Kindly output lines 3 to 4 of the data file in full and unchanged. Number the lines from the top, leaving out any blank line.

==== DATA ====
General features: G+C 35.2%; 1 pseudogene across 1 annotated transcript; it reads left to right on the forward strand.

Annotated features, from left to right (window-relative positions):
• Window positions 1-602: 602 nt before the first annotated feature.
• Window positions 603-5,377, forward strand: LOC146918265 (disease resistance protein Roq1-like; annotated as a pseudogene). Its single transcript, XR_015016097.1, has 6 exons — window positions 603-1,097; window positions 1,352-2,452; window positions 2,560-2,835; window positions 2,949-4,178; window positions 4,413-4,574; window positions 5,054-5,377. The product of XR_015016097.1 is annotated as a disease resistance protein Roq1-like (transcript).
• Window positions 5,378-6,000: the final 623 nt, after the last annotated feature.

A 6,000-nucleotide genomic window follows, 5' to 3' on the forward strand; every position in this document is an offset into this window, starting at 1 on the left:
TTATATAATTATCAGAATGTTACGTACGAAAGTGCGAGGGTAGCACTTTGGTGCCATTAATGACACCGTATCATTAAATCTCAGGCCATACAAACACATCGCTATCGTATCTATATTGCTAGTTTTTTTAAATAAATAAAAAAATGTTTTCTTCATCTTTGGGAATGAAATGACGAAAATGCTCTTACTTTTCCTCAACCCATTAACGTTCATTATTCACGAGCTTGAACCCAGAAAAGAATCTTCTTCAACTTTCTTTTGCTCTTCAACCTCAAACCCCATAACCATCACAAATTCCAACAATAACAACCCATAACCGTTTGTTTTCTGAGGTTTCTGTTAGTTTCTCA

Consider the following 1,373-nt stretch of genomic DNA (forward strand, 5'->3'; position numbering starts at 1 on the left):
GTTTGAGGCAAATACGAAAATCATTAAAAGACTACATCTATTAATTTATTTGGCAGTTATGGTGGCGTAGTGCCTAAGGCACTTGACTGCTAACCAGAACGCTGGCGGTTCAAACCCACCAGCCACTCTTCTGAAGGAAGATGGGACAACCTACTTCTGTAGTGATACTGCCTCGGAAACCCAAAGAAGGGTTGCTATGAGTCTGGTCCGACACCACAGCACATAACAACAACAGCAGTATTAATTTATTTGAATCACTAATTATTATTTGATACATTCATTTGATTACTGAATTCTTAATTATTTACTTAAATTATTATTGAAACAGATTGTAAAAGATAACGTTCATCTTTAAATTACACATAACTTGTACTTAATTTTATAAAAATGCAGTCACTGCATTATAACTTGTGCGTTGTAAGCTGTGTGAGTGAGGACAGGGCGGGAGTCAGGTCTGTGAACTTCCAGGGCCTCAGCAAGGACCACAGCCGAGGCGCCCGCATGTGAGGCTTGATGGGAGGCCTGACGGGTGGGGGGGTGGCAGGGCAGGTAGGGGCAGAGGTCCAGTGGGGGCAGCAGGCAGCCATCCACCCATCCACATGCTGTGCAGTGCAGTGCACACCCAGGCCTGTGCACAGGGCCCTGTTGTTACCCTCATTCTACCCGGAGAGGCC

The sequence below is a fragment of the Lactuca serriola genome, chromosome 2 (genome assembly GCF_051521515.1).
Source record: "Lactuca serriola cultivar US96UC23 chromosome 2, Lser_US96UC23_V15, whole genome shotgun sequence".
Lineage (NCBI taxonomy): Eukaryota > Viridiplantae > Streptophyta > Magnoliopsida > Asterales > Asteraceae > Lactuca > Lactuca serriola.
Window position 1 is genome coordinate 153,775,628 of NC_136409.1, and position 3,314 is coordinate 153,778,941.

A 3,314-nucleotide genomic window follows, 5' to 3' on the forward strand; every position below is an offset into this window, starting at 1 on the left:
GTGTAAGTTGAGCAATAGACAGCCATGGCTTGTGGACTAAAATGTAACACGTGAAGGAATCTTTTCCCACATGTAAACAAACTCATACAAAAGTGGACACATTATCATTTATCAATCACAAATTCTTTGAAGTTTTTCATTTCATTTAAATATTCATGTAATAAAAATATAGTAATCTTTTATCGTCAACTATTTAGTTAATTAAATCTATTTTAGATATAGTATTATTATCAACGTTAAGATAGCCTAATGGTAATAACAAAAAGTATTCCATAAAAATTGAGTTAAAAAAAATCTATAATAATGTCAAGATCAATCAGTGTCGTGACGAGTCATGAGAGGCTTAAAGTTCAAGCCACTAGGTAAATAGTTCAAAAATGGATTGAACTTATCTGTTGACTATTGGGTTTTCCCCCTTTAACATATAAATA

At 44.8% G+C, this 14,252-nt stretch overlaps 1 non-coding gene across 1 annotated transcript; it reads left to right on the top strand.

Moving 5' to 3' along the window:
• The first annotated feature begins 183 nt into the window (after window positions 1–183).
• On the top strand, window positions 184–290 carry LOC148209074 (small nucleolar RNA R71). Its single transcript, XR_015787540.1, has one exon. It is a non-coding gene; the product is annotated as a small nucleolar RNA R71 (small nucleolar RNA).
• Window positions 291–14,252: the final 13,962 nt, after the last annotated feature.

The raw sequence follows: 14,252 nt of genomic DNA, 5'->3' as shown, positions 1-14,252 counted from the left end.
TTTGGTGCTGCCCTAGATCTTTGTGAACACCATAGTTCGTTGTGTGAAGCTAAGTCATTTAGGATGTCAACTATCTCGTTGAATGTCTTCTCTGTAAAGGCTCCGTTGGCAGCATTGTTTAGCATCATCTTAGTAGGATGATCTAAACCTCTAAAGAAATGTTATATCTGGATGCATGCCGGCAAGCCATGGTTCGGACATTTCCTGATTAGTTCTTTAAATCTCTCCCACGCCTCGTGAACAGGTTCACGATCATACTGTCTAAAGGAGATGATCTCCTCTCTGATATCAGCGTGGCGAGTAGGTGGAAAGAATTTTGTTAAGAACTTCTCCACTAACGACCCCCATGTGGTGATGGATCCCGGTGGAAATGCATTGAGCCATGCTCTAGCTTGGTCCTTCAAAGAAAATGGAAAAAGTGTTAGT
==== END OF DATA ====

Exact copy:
• Window positions 1-602: 602 nt before the first annotated feature.
• Window positions 603-5,377, forward strand: LOC146918265 (disease resistance protein Roq1-like; annotated as a pseudogene). Its single transcript, XR_015016097.1, has 6 exons — window positions 603-1,097; window positions 1,352-2,452; window positions 2,560-2,835; window positions 2,949-4,178; window positions 4,413-4,574; window positions 5,054-5,377. The product of XR_015016097.1 is annotated as a disease resistance protein Roq1-like (transcript).